“[…]but for all that she thought, watching it with fascination, hypnotized, as if it were stroking with its silver fingers some sealed vessel in her brain whose bursting would flood her with delight, she had known happiness, exquisite happiness, intense happiness, and it silvered the rough waves a little more brightly, as daylight faded, and the blue went out of the sea and it rolled in waves of pure lemon which curved and swelled and broke upon the beach and the ecstasy burst in her eyes and waves of pure delight raced over the floor of her mind and she felt, It is enough! It is enough!”
She steals into the secrets of the mind revealing the thoughts we all have but hide:
“Lily felt that something was lacking; Mr. Bankes felt that something was lacking. Pulling her shawl round her Mrs. Ramsay felt that something was lacking. All of them bending themselves to listen thought, ‘Pray heaven that the inside of my mind may not be exposed,’ for each thought, ‘The others are feeling this. They are outraged and indignant with the government about the fishermen. Whereas I feel nothing at all.’”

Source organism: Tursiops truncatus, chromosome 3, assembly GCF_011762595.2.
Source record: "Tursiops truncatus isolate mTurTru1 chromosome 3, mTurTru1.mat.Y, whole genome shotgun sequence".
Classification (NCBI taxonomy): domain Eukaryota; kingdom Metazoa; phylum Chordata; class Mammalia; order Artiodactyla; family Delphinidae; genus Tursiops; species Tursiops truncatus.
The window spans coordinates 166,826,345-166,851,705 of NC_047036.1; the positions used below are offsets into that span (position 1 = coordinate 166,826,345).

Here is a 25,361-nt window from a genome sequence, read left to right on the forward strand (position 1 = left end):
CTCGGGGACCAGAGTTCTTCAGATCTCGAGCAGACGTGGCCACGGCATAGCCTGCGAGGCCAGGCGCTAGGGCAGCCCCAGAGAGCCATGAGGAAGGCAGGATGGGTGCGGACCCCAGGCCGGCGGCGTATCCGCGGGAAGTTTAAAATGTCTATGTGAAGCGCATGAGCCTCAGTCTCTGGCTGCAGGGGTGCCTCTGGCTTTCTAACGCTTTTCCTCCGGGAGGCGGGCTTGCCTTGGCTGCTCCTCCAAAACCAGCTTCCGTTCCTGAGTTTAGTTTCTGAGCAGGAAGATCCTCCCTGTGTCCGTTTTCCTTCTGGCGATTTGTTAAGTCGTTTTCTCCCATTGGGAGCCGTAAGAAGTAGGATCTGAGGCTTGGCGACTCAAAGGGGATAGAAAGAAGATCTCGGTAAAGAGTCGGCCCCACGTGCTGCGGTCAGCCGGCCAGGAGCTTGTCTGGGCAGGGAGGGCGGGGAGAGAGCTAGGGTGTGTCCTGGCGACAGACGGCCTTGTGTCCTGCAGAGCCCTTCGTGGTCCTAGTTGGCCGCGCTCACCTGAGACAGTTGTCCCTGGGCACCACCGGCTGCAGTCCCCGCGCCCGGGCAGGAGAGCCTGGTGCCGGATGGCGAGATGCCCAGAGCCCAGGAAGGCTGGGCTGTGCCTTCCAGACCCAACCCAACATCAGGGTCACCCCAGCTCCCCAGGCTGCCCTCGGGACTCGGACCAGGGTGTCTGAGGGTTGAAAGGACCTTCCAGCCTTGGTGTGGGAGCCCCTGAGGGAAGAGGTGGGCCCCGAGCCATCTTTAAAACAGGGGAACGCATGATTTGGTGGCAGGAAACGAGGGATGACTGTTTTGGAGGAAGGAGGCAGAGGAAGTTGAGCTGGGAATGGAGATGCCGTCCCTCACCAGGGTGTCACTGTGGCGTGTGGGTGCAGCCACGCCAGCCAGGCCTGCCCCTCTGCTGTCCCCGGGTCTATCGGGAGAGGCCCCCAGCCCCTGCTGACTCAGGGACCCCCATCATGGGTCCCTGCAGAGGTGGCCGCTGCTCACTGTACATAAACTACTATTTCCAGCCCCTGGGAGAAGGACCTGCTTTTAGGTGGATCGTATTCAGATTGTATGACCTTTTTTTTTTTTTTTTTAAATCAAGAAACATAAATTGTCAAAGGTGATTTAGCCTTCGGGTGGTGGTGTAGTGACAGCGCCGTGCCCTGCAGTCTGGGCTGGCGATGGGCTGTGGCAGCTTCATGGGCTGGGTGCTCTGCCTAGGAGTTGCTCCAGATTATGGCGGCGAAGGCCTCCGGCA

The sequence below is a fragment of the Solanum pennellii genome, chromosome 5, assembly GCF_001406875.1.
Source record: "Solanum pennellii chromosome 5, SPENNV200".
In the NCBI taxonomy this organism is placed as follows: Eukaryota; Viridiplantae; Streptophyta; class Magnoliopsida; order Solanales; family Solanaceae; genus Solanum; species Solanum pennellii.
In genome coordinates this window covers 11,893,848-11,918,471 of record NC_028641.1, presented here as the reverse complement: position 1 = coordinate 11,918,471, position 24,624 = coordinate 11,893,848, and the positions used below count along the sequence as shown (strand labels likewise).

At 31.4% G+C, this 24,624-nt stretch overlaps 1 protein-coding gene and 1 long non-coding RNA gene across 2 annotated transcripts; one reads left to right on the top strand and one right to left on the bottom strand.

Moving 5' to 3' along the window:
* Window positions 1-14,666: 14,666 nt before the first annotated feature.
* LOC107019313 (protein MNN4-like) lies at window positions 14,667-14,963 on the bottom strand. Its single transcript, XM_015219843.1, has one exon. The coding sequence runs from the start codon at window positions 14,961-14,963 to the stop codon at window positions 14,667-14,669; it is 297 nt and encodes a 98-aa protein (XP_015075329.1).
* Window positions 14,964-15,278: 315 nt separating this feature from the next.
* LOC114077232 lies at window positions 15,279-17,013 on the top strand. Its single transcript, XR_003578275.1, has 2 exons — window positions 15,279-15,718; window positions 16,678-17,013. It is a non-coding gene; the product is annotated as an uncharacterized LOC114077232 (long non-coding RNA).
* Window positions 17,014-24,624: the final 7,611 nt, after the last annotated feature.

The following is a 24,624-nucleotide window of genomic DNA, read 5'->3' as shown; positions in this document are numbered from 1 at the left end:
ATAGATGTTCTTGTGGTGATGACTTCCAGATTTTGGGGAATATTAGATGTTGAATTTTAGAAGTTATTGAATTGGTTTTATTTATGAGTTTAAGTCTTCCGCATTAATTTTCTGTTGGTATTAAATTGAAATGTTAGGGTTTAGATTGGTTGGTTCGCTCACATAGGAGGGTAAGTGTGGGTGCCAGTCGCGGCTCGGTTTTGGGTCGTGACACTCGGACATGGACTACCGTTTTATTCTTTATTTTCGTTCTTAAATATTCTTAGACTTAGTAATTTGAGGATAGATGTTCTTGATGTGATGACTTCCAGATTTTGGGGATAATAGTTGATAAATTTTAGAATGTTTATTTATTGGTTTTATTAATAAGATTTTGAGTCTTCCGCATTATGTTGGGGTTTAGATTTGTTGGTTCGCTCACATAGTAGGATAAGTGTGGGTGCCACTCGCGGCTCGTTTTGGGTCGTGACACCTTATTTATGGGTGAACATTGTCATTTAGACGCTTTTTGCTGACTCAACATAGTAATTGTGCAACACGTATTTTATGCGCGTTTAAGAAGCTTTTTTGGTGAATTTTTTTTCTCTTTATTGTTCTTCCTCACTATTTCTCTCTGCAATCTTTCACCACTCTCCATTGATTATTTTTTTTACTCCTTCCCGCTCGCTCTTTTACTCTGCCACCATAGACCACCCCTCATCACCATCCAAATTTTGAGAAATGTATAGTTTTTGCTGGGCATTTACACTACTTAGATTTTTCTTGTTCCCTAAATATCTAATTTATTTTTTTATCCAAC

I was on the beach in San Diego a few weeks ago, watching the sun set over the water with a friend. We stood there for a long time just staring, bewildered by the number and intensity of the colors and by how so many people could walk or run or ride their bicycles down the beach without becoming smitten and transfixed by the colors. I read a passage from To the Lighthouse to my friend so that he would understand what I meant about the way Virginia Woolf captures things: